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Nexus 10 Review

In addition to the Nexus 4 Brett also gave me a chance to play with this Nexus 10. I’ve been curious about the 10″ form factor. The 7″ that I have is a whole lot more portable on the go. The 10″ is particularly clumsy. Of course compared to a laptop it’s much more portable.

Spec wise it’s got a Dual Core 1.7GHZ processor. The display is 10.055″ diagonal at 2560 x 1600 pixel resolution for 300 ppi. It’s got 16G or 32G and no uSD slot. At 603 grams and 8.9mm the physicals are excellent. The back has some nice rubber, making it easier to hold. It uses a standard micro USB charger as well as a standard micro HDMI connector, I like that! The only buttons are volume and power. The tablet contains an earth shattering 9000mAh battery. Wow.

There does seem to be a docking connector on the bottom of it, but I didn’t find one out there.

Being a Nexus this has the latest and greatest Android Jelly bean on it. And likely will continue to until it’s no longer supported. Also being a Nexus it is not skinned at all so you get bare Android. One of the new enhancements in Jelly Bean is the addition of users. That way you can all have your own desktops and configurations. I can definitely see a use for this in a tablet on a house full of people.

As with a couple recent devices the only music player that is included is the minimalistic Google Play music which I have to say I don’t like.

I see no WIFI direct or DLNA support built in. I don’t get this and miss it. This is a huge step in the wrong direction in interoperability. Just like the Nexus 4. In a world where more and more people have phones and tablets this makes no sense. And even less sense when the device does not even have a uSD slot. I don’t get it. Perhaps it’s the fact that these functions are not part of Android and added by the skinning.

USB OTG worked but only for mice. It ignored USB flash drives (or didn’t mount them).

Battery life on this device is stellar. A whole day of tough use is quite possible. Probably one of the best battery life of a tablet I’ve seen to date. Now once the battery is dead it does take quite a while to fully charge. But then I didn’t have the original charger so maybe it’s a high current one that would charge it faster?

Performance is good, albeit not as quick as the Quad core Nexus 4. I find it a little odd that the tablet has less processing power than the phone. Rumor has it they are working on a newer version to include a quad core. That would be worth waiting for.

Oddly there is no Mirrorcast. It is on the Nexus 4 phone. I’ve yet to explore Mirrorcast but it looks like a neat feature.

Bluetooth keyboard and mouse worked fine. As usual no right mouse button support.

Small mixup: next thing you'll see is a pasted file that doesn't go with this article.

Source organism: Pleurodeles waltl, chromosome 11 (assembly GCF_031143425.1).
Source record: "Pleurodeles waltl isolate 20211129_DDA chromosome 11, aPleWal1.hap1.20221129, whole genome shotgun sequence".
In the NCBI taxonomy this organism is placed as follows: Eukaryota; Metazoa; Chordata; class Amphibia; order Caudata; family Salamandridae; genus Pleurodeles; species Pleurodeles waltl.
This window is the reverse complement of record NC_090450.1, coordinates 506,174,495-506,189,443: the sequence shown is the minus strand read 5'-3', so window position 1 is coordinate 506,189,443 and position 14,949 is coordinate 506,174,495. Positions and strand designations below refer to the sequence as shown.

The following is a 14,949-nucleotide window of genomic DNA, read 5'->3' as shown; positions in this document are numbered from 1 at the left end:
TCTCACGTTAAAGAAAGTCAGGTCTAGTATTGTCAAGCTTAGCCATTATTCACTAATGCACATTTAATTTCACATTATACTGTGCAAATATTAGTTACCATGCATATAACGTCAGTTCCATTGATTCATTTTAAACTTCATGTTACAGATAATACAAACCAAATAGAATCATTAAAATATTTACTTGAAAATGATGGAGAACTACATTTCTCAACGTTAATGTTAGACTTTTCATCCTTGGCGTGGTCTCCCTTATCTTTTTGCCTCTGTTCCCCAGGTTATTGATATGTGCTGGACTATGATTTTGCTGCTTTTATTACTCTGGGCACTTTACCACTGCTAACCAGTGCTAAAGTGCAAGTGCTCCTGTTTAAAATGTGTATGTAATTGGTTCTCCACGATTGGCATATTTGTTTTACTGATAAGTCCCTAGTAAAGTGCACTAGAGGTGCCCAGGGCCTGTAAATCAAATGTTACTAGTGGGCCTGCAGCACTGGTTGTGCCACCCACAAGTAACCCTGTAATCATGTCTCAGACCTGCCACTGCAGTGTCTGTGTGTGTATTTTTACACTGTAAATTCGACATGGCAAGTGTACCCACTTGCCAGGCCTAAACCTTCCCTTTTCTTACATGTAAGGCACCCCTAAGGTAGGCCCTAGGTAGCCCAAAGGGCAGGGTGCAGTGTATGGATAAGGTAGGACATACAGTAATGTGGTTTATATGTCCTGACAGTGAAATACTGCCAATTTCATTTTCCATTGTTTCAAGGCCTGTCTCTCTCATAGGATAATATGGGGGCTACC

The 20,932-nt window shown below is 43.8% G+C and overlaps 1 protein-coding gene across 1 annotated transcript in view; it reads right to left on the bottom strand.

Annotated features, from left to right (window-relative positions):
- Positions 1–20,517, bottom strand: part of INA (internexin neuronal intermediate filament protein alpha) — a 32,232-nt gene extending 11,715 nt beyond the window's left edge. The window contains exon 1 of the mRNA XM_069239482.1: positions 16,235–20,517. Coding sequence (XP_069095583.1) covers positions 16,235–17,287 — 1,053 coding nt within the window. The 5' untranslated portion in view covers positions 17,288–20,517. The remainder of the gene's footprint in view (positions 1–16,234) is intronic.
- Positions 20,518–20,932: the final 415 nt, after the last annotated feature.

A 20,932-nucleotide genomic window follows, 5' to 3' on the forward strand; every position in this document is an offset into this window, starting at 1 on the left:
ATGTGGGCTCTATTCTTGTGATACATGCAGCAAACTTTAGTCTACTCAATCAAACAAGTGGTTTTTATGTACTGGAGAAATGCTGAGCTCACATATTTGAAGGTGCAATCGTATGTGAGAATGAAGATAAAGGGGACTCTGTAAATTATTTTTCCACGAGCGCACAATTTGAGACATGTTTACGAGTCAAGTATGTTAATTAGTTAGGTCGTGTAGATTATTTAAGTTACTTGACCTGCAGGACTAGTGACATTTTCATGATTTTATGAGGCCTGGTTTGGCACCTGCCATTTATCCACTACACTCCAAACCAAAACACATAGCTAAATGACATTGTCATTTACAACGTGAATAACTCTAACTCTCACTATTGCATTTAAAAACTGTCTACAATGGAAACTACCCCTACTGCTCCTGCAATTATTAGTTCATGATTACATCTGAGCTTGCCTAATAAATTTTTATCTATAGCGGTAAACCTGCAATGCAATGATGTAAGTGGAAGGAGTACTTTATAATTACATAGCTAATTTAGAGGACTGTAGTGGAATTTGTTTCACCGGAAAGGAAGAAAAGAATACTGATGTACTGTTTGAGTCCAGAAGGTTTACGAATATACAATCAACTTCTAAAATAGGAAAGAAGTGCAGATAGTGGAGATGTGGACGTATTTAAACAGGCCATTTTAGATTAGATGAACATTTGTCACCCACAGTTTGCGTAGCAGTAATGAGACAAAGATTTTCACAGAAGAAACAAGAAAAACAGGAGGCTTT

When plugged into HDMI it does not change the auto screen timeout setting. An odd oversight. And dumb, because it has the back, home and settings buttons as onscreen soft buttons they work well on HDMI. This is a trend I hope continues. (I got around this using a Screen Timeout Ap). Samsung continues to insist on using buttons beneath the screen which is problematic when on an external monitor. I will admit first of all that few people likely use this feature and second it does consume screen real estate. If your trying to use your tablet like a notebook this is a great feature to have (onscreen home/back/options buttons).

Movie playback on this big screen is stunning. Smooth, bright beautiful!

Given this tablet has no radio in it you need to use tethering, either bluetooth or WIFI. I tethered it with a Nexus 4 on 4G over WIFI. Locally the Nexus 4 was getting 8 Mbps down and around 1 Mbps up. Tethered the tablet was only getting 2 Mbps down and 1 up. No idea where the bottleneck was coming from. Bluetooth tethering was even slower at 1Mbps down and about 1 Mbps up too. Oddly my Samsung Galaxy Tab 2 which has slower processors actually tethers faster at 4 Mbps down and 1Mbps up.

At 2560×160 the resolution on this screen is excellent. BUT, and there’s always a but, this presents some challenges. A lot of programs are not written to handle these resolutions. So their graphics are much lower in resolution. I’ve seen this on a few games. What this leads to is grainy, jerky motion. There’s not much you can do about it, but you need to know about this issue.

Size wise the screen on this device is terrific. Carrying it to wherever you are going is less than convenient. Once you get where your going you will definitely appreciate the additional screen resolutions.

Would I buy it? Personally I would wait for a quad core version. But even without that, this is an excellent device at a reasonable price. I’d love to see an LTE version of it. That would be truly stunning. Once I got where I was going I would love the size but I suspect more often than not I would leave it behind as being too clumsy. Loved playing!

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February 2, 2013 - Posted by | Android

1 Comment »

  1. The Nexus 10 does have Wifi Direct, click on the settings button in the Wifi section and it’s in the menu. Unfortunately, all indications are that it only works between two Android devices, not between a laptop that supports Wifi Direct and Android. I can’t confirm which end the problem is on, but I suspect it’s Android that’s at fault. I was just looking into this, hoping for an easy way to transfer large files wirelessly, but I guess it’s back to good old, clunky sftp through the wifi router if I want to do wireless. Or taking the time to plug in the USB cable, as I’ve been doing so far.

    Comment by Joakim | March 1, 2013 | Reply


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